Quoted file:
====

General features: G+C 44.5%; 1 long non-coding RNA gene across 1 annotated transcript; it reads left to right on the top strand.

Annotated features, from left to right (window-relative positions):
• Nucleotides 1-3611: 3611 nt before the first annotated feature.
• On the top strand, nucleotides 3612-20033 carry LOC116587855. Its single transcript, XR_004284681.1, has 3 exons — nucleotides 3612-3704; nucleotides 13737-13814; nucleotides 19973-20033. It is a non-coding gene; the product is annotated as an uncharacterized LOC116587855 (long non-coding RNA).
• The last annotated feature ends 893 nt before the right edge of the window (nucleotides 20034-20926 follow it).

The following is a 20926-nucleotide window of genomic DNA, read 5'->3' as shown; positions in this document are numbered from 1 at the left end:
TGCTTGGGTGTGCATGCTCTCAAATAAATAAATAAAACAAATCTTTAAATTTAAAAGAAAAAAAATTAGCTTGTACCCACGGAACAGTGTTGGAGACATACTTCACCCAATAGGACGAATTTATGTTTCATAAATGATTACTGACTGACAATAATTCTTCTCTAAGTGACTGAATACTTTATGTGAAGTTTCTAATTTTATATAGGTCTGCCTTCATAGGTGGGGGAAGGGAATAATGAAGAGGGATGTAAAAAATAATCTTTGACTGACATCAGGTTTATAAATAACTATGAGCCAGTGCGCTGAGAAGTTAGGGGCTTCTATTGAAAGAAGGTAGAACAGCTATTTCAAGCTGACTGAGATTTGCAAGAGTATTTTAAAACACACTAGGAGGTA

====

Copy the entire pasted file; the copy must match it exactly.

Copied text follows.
General features: G+C 44.5%; 1 long non-coding RNA gene across 1 annotated transcript; it reads left to right on the top strand.

Annotated features, from left to right (window-relative positions):
• Nucleotides 1-3611: 3611 nt before the first annotated feature.
• On the top strand, nucleotides 3612-20033 carry LOC116587855. Its single transcript, XR_004284681.1, has 3 exons — nucleotides 3612-3704; nucleotides 13737-13814; nucleotides 19973-20033. It is a non-coding gene; the product is annotated as an uncharacterized LOC116587855 (long non-coding RNA).
• The last annotated feature ends 893 nt before the right edge of the window (nucleotides 20034-20926 follow it).

The following is a 20926-nucleotide window of genomic DNA, read 5'->3' as shown; positions in this document are numbered from 1 at the left end:
TGCTTGGGTGTGCATGCTCTCAAATAAATAAATAAAACAAATCTTTAAATTTAAAAGAAAAAAAATTAGCTTGTACCCACGGAACAGTGTTGGAGACATACTTCACCCAATAGGACGAATTTATGTTTCATAAATGATTACTGACTGACAATAATTCTTCTCTAAGTGACTGAATACTTTATGTGAAGTTTCTAATTTTATATAGGTCTGCCTTCATAGGTGGGGGAAGGGAATAATGAAGAGGGATGTAAAAAATAATCTTTGACTGACATCAGGTTTATAAATAACTATGAGCCAGTGCGCTGAGAAGTTAGGGGCTTCTATTGAAAGAAGGTAGAACAGCTATTTCAAGCTGACTGAGATTTGCAAGAGTATTTTAAAACACACTAGGAGGTA